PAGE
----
I was fine, not because I was strong and independent, but because I had help. I’m not quite sure what “strong” and “independent” meant, in the context, unless they implied “wealthy enough to pay for a hotel and a taxi.” I don’t know when proving we weren’t princesses waiting in towers for knights in shining armour became being totally unreliant on anyone other than ourselves.

Feminists, please give over. Congratulations if you have superpowers, I’m afraid I don’t. All of us, men and women, need help sometimes. Occasionally we even have to be rescued. For now, though, all I want is for someone to show me how to start the lawnmower.

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Written by Not an Odalisque

August 16, 2010 at 10:09 pm

5 Responses

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  1. Have you tried googling “starting a lawn mower”? The results seem promising.

    Often the difference is not between those who can and those who cannot, but between who can find out and those who cannot: I am a 35 y.o. man with a degree in engineering—and I do not know how to start a lawn mower. What I do know, is how to find out.

    (I realise that this issue is not the main point of your post. However, seeing that you are very willing to try, it may be something that, in the long term, will help you to succeed where most others will not.)

    michaeleriksson

    August 16, 2010 at 10:41 pm

  2. I think feminism has a problem with assuming all women can’t start lawnmowers and all men can, and also with women who go “Oh! I’m such a silly girl, could a big strong man please help me with this lawnmower, haha”. I don’t think it has any problem with women who go “Wah, I can’t start this lawnmower, can *someone who knows how to use a lawnmower* please help me”.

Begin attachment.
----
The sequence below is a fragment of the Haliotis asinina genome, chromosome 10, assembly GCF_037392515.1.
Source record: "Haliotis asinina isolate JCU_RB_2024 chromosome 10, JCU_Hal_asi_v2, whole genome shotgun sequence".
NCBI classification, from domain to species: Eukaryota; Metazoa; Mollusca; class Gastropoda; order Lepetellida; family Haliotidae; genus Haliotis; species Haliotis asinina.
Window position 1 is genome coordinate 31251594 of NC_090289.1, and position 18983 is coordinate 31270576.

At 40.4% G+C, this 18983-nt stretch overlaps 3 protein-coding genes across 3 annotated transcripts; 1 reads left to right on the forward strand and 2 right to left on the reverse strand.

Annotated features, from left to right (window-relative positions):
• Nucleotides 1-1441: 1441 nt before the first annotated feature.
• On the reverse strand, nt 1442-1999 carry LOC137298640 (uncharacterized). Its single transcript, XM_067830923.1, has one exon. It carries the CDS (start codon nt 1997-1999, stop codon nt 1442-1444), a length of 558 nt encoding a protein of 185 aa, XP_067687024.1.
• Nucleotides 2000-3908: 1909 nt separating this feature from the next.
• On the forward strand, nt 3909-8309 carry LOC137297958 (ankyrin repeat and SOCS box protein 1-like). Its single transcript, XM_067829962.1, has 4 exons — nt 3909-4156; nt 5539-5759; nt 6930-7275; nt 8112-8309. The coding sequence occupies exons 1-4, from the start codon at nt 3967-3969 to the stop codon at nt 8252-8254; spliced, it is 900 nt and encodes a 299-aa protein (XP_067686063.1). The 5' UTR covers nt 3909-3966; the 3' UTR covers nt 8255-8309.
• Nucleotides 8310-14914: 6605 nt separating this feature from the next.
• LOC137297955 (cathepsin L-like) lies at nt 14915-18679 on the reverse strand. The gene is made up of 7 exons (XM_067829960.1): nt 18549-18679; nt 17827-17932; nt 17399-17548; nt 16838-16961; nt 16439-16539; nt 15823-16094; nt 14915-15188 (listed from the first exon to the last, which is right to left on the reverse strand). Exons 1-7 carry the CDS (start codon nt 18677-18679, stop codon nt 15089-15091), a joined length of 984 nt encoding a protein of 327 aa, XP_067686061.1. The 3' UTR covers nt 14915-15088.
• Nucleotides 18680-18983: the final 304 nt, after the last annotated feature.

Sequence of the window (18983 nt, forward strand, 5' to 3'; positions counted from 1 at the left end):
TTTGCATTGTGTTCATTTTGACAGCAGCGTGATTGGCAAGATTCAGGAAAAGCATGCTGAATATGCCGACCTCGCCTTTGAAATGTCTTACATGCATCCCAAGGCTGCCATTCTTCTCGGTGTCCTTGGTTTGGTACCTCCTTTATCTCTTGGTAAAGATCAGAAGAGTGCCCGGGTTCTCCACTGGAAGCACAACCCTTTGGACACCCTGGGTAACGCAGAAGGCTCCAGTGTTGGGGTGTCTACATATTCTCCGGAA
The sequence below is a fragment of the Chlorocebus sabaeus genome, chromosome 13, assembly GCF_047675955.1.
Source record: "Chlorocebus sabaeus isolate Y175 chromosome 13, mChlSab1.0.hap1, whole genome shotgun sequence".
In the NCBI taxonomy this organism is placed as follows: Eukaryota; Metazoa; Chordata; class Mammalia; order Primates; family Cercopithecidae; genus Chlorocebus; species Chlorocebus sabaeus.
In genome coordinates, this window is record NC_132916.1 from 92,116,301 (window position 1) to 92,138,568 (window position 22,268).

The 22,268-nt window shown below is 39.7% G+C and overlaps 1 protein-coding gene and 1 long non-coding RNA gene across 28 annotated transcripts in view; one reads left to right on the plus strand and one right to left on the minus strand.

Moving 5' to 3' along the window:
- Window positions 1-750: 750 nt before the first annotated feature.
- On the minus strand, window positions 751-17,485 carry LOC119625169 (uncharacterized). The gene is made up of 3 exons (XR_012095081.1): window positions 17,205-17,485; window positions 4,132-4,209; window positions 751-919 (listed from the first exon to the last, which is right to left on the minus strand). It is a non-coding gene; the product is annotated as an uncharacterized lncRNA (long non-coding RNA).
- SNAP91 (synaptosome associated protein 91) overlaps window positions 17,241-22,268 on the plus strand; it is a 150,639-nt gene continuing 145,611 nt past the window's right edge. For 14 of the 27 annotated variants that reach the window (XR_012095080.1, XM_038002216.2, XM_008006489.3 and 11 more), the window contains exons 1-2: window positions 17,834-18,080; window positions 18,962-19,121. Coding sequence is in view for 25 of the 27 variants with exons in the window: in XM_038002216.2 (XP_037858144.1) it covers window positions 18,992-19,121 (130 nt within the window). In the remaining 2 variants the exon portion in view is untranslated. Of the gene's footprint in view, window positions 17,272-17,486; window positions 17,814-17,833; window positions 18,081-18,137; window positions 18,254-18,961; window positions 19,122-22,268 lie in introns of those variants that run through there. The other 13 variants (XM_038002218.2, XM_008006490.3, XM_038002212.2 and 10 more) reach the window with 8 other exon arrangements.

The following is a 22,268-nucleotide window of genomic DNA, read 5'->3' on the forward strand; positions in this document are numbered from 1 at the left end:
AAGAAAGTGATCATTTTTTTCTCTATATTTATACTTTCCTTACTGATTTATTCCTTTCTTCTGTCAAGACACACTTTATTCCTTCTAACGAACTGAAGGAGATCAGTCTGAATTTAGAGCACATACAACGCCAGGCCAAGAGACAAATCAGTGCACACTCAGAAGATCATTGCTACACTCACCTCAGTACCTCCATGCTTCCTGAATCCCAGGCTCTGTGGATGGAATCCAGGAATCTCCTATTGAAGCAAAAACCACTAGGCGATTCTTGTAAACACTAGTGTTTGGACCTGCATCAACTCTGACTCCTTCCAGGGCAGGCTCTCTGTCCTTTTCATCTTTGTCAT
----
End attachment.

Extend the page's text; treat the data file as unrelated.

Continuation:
But that’s just my experience… I’ve never run into any of those butch lesbian unshaved feminists that think baking, wearing nice clothes, and sucking cock = being a traitor, (although the media assures me practically all feminists are like that).*

    Although, not to be totally tongue in cheek, there are a few out there who think like that. If you’ve run into them, then, that sucks. And I apologise on their behalf, as a feminist, because saying “well either you’re totally capable of doing everything in your life without help or you can do nothing” sounds a lot like the arguments sexist people make against women being able to do stuff … not to mention very similar to a lot of ableist sentiment as well.

    *Although I have run into a few butch lesbian unshaved feminists.

    Lyrwen

    August 17, 2010 at 12:01 am